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This is the third and final installment of “Part I” of this series. As in the last two installments, here we are continuing to simply obtain a “glimpse” of gender, sexuality, and spirituality in the Loita Masai as it existed in a particular village in the 1970s and 1980s.
We have seen so far that the Masai consider the production of large families to be the central path to immortality for both men and women, and that they engage in many ritual acts as prayers to a singular and all-provident God to provide the wealth, social order, and fertility necessary to achieve this.
This social order includes the authority of husbands over their wives, and in Diary we even see a laibon blessing staffs (one of the most ancient symbols of authority) and calling them “the sticks that control cattle and the sticks that control women.” In almost the same breath he prays the women have long, healthy lives to spend with their husbands, sons, and daughters, and that they become as fertile as the grass in rain, as wide as the earth, and as extensive as the sky.
We see women supporting and justifying this system of authority because they see the men as having the bravery necessary to protect and guard the women and the emotional detachment necessary to make important decisions that favor the common good.
This, of course, does not in any way mean that there is no conflict between the sexes in Masai society, that men never abuse their authority, or that women never express discontentment with their social position. And it certainly doesn’t mean that women are powerless.
While Masai women do not have anything like what we might call “independence” in our society, Masai women have legal rights to levy fines on men for improper behavior including the mistreatment of their wives, and ultimately have great power to demand their voices be heard because men greatly fear the powerful curse that would otherwise fall on them.
In The Womens’ Olamal (1984), we see an excellent historical case in which the women were ultimately able to make their voices heard and achieve their goals using this power, despite initial opposition from the counsel of elders. In this we see a society where there is a certain sex-based authority structure, but where final decisions necessarily emphasize the interdependence of men and women.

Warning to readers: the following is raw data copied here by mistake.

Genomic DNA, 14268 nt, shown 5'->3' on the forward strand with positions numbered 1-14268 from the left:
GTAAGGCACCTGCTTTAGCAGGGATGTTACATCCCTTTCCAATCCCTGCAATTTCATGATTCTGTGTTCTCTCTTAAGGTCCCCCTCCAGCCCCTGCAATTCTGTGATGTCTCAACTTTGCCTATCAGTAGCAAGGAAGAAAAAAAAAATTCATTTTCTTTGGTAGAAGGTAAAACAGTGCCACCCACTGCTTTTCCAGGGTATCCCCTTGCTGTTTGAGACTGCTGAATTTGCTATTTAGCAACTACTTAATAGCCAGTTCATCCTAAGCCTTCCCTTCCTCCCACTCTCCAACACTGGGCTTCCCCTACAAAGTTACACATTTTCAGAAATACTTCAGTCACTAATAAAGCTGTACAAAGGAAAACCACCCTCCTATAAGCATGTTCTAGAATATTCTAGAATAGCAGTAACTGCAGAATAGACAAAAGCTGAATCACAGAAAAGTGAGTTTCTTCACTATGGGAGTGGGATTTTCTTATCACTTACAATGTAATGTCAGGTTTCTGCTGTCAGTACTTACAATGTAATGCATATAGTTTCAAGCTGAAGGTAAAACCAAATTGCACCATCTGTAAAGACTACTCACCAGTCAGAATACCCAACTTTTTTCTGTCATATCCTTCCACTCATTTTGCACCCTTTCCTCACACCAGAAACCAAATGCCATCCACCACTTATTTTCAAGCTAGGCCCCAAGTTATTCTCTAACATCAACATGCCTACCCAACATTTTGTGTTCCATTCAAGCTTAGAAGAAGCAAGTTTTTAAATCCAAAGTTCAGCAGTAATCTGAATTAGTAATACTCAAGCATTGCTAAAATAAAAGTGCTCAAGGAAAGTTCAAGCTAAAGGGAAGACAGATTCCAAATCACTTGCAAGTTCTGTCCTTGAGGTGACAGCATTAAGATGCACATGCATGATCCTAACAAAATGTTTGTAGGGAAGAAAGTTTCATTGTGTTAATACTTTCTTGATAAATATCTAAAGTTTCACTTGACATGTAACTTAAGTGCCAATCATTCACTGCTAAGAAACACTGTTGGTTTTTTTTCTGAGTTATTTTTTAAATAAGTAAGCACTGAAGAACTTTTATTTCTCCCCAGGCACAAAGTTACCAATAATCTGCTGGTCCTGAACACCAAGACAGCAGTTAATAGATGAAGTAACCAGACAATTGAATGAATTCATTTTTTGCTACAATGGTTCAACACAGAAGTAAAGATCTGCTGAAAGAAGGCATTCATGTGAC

Men and Women are Inter-Dependent
About once every four years, the male religious elders of the Masai lead a ceremony devoted to blessing the women with prayers for fertility. It is the women who initiate, organize, and finance the ceremony, but they must obtain permission from the counsel of religious elders to proceed, and the men ultimately lead the ceremony.
Llewelyn-Davies asks one Masai woman why the women don’t just bless themselves. In her view, women should be independent of men and not subjugated to them to have their basic needs fulfilled.
The woman offers the following reply:
The reason that men bless women — and only men bless each other — is that women can’t give birth out of the blue. It is men who make women conceive, so men bless themselves and then they bless us, because they impregnate us so that we can give birth. It is men who put children in our wombs. Everyone must be blessed — men and women — we must all be blessed properly because women must go to bed with men. You can’t get a child from nowhere. The earth is full because God allows men to make women conceive and to bear sons and daughters.
Llewelyn-Davies’ comment seems foreign to the Masai woman. Llewelyn-Davies is concerned with the political status of women and sees the personal as political. The Masai woman is concerned with her ability to reproduce. She looks at the world and sees it as obvious that both men and women are required to produce children, and because of her life-long immersion in Masai culture she sees this as the central aim of life and the gateway that opens to reveal the path to immortality.
As we will see below, the blessing that the celebrating elder gives to the women is considered a mystical but very real form of insemination, so it is only natural that men rather than women would fulfill the male principle of insemination during the ceremony.
Conflict on the Horizon —
The Smell of Murder Is in the Air
The women begin forming their olamal, a contingent of women who meet frequently, often daily, to organize the preparations for the ceremony. The contingent travels across Masai-land asking for donations or levying fines upon other Masai for minor violations of Masai respect codes.
When the women arrive in a village, they approach the house of an elder singing and dancing. As they reach the doorway they plant a stick upright into the ground and sing until the owner of the house emerges with a contribution. If the owner makes no contribution, the women leave the stick in its place, which is thought to bring a powerful curse upon the elder that can result in disease or death.
The women choose who to approach, and usually choose someone who is rich and generous, or someone who has violated certain codes of behavior. If a man beats his wife “for no good reason” while the they are in the village, they have a right to exact a fine from him.
Yet this time around, there arises a problem.